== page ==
(I'll only talk vaguely. I don't think reading this will make you enjoy the show less, but some might consider this post to contain mild spoilers. Consider yourself warned. I just finished Season 2. No spoilers from you either.)
It really feels like TV shows and movies have a contract with the audience. Especially in a morally-charged show like Dexter. (quick recap: our hero is a serial killer named Dexter. He's got these uncontrollable urges to kill, but he channels them into killing only murderers. He's also a cop.) Before any episode, I know that Dexter will not get killed, and I know that he will not get caught, and I know that he will not do anything ethically questionable (if you're okay with the premise in the first place).
I guess this comes from three places:
1. I know there are future episodes that I haven't seen yet, so the show can't end.
2. They go over the top to explain the "code" that Dexter follows. It seems like a pretty okay code ("only kill murderers") and he adheres to it ardently, so we're more comfortable accepting him as the hero.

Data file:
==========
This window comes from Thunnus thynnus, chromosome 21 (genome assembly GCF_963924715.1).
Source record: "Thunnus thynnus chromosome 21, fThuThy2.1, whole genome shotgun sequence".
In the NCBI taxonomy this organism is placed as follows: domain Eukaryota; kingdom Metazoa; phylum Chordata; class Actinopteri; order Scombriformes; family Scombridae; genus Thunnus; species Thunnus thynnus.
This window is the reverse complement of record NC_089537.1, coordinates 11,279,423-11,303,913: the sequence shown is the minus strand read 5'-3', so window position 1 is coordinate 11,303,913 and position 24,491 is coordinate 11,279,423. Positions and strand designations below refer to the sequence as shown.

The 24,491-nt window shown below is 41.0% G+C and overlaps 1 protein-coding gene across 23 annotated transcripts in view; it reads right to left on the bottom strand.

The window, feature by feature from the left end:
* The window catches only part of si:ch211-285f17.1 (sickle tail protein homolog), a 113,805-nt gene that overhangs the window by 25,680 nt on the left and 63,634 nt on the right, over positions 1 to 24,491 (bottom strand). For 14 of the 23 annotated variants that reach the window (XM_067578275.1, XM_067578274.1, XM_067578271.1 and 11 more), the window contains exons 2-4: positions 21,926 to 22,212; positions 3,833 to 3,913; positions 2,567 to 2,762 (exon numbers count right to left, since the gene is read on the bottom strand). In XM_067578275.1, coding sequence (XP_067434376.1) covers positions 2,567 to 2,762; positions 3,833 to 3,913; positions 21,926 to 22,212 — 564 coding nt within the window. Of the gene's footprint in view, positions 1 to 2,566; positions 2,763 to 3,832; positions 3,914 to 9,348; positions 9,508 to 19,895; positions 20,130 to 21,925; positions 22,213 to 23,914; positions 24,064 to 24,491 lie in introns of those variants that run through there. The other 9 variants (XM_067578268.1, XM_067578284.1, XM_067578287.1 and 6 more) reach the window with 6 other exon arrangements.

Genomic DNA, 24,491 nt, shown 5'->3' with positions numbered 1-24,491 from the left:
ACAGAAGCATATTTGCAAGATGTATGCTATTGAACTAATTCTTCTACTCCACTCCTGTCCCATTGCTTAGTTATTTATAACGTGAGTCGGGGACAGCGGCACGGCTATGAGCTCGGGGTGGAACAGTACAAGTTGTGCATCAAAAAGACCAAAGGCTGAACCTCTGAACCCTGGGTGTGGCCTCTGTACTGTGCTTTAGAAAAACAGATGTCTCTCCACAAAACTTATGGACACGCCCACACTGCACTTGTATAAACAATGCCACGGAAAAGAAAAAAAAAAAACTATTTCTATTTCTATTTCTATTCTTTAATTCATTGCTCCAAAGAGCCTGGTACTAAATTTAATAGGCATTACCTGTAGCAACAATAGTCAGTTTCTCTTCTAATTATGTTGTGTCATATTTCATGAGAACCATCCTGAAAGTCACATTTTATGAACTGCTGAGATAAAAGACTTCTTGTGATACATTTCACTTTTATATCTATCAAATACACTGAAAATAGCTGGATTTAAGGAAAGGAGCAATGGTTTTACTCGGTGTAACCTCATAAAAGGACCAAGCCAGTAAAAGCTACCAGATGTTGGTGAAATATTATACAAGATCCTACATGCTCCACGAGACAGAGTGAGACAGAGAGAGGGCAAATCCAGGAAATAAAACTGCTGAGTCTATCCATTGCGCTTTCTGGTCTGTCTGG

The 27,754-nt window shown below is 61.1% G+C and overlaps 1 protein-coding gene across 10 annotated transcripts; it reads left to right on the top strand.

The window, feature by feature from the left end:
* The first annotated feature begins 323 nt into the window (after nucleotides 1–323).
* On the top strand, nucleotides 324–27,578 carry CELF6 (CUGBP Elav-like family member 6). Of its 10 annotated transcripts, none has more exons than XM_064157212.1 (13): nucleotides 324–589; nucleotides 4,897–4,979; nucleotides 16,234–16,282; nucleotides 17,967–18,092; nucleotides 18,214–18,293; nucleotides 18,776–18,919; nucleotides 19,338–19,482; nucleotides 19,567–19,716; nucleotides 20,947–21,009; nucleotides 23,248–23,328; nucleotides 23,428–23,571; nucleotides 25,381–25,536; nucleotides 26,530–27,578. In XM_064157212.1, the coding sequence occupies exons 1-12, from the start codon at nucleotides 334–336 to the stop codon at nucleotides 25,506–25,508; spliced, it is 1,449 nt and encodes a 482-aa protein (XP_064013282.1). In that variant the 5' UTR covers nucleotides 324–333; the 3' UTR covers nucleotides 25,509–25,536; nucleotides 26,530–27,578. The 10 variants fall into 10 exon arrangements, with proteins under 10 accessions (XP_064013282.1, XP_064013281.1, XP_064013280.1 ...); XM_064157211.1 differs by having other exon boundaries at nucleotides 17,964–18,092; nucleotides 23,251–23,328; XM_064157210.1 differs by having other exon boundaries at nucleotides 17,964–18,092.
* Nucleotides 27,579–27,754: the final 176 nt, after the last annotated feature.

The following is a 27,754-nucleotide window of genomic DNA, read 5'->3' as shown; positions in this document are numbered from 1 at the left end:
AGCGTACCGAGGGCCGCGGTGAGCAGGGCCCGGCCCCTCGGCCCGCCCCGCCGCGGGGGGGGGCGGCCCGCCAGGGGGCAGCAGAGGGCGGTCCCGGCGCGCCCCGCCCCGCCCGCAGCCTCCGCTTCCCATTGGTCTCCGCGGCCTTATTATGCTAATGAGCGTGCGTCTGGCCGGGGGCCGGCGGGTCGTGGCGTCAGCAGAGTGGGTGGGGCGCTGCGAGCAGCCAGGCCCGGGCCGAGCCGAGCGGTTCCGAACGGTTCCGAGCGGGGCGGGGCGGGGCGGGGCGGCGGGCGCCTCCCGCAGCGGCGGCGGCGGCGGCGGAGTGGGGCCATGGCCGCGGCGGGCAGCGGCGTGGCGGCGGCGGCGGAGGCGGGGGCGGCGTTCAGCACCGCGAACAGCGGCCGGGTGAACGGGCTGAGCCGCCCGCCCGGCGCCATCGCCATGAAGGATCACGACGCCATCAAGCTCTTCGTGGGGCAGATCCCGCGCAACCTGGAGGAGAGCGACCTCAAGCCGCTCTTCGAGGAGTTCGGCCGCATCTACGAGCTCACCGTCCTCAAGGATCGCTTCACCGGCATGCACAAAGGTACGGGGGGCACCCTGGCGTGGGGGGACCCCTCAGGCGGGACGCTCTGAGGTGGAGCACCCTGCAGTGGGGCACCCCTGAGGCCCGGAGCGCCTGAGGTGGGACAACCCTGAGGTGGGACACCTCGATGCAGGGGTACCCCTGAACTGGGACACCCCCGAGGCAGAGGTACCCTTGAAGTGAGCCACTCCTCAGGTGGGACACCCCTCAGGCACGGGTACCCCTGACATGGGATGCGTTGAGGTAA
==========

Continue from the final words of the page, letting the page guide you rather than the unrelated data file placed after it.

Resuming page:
I don't know what source 3 is, but I feel like there is something preventing the creators of the show from ever turning him into a villain, or even an ethically-questionable mostly-hero, or getting him caught by the FBI, or whatever. And I'd feel cheated if they did. Weird. I wonder if it's cultural, as we in America love a happy ending. And I wonder if anyone's consciously pandering to me. But I do like it.